The Inherent Power of Common Law Courts to Provide Assistance in Cross-Border Insolvencies: From Comity to Complexity

International Insolvency Review, Vol. 26, No. 1, pp.5-39, 2017

33 Pages Posted: 18 Apr 2017

See all articles by Andrew Godwin

Andrew Godwin

Melbourne Law School

Timothy Howse

Melbourne Law School - University of Melbourne

Ian Ramsay

Melbourne Law School - University of Melbourne

Date Written: April 16, 2017

Abstract

The weighty and difficult issues associated with cross-border insolvency have generated considerable debate over the last two decades. Legislative reform has typically proven slow and fragmented. This paper analyses the inherent power of common law courts to grant assistance in cross-border insolvency proceedings and the basis on which the inherent power is exercised. In doing so, it seeks to explore how the inherent power may continue to be of utility to common law courts. In particular, it considers the position in Singapore and Hong Kong, where the issues are especially relevant given that neither jurisdiction has yet adopted the UNCITRAL Model Law or enacted a substantial statutory regime for recognising and cooperating with foreign courts or representatives in insolvency proceedings. The paper considers the benefits and disadvantages of continuing to recognise – and extend – the inherent power. It suggests that although there are fundamental differences concerning the exercise of the inherent power, it may be possible to agree on a number of principles that inform the application of the inherent power and its future development.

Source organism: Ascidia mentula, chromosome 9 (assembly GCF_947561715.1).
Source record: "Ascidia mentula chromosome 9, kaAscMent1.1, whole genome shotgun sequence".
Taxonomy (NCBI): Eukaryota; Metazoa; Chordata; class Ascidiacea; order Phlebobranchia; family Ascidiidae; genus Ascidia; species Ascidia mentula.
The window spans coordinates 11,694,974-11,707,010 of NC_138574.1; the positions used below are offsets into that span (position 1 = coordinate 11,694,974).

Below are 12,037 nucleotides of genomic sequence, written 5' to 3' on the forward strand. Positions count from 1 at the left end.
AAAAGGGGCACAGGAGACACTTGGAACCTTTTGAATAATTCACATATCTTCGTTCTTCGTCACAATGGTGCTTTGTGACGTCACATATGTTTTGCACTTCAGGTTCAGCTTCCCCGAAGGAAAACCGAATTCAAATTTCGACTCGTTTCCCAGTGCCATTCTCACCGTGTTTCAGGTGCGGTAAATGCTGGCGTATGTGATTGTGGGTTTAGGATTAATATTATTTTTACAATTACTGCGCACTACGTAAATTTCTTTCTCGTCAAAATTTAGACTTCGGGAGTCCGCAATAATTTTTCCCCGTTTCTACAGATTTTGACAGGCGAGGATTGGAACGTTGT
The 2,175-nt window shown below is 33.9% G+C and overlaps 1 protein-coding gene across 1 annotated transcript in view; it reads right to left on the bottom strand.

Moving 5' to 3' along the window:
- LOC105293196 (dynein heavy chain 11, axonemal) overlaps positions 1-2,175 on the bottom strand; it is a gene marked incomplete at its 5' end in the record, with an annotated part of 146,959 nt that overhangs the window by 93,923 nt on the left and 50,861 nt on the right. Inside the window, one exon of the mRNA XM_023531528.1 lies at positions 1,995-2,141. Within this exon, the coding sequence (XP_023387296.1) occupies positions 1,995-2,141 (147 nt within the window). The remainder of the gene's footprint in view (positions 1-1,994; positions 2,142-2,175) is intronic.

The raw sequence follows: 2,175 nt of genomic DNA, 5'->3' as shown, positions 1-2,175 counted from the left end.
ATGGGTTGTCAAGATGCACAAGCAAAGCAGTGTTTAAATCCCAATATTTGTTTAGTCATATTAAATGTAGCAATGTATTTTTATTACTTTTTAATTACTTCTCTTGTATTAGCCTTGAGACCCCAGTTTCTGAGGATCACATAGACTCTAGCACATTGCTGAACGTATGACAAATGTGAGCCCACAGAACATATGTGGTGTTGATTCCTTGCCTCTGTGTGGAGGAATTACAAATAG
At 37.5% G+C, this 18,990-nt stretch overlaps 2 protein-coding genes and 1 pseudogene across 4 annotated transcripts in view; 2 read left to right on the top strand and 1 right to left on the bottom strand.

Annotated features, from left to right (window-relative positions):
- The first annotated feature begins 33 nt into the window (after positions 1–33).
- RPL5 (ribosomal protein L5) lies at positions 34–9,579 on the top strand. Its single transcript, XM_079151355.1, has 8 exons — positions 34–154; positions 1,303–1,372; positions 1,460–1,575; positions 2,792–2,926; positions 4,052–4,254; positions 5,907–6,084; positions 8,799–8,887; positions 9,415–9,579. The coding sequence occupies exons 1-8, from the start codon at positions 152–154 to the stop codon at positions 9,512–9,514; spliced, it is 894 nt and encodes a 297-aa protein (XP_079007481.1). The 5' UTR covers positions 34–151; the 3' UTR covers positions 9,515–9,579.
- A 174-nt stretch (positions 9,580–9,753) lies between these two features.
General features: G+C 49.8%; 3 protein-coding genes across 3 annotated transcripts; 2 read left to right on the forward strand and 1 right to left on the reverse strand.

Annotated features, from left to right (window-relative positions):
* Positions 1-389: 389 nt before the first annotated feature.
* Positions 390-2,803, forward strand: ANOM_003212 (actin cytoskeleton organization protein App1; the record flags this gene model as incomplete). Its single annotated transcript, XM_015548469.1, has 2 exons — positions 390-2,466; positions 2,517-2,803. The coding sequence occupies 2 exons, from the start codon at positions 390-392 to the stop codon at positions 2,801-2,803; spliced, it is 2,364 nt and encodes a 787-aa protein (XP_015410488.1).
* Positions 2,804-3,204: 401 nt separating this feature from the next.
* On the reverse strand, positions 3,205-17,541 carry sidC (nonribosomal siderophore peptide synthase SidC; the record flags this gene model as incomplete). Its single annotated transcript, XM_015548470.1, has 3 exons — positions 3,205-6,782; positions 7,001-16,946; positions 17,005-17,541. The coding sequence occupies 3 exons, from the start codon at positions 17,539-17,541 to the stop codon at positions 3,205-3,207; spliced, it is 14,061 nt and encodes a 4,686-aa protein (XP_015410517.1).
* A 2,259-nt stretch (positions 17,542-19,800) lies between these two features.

Keywords: cross border insolvency; UNCITRAL Model Law on cross border insolvency; inherent power of courts

Suggested Citation

Godwin, Andrew and Howse, Timothy and Ramsay, Ian, The Inherent Power of Common Law Courts to Provide Assistance in Cross-Border Insolvencies: From Comity to Complexity (April 16, 2017). International Insolvency Review, Vol. 26, No. 1, pp.5-39, 2017. Available at SSRN: https://ssrn.com/abstract=2953803

Andrew Godwin

Melbourne Law School ( email )

185 Pelham Street
Carlton, Victoria 3053
Australia

Timothy Howse

Melbourne Law School - University of Melbourne ( email )

University Square
185 Pelham Street, Carlton
Victoria, Victoria 3010
Australia

Ian Ramsay (Contact Author)

Melbourne Law School - University of Melbourne ( email )

University Square
185 Pelham Street, Carlton
Victoria, Victoria 3010
Australia
+61 3 8344 5332 (Phone)

HOME PAGE: http://law.unimelb.edu.au/about/staff/ian-ramsay

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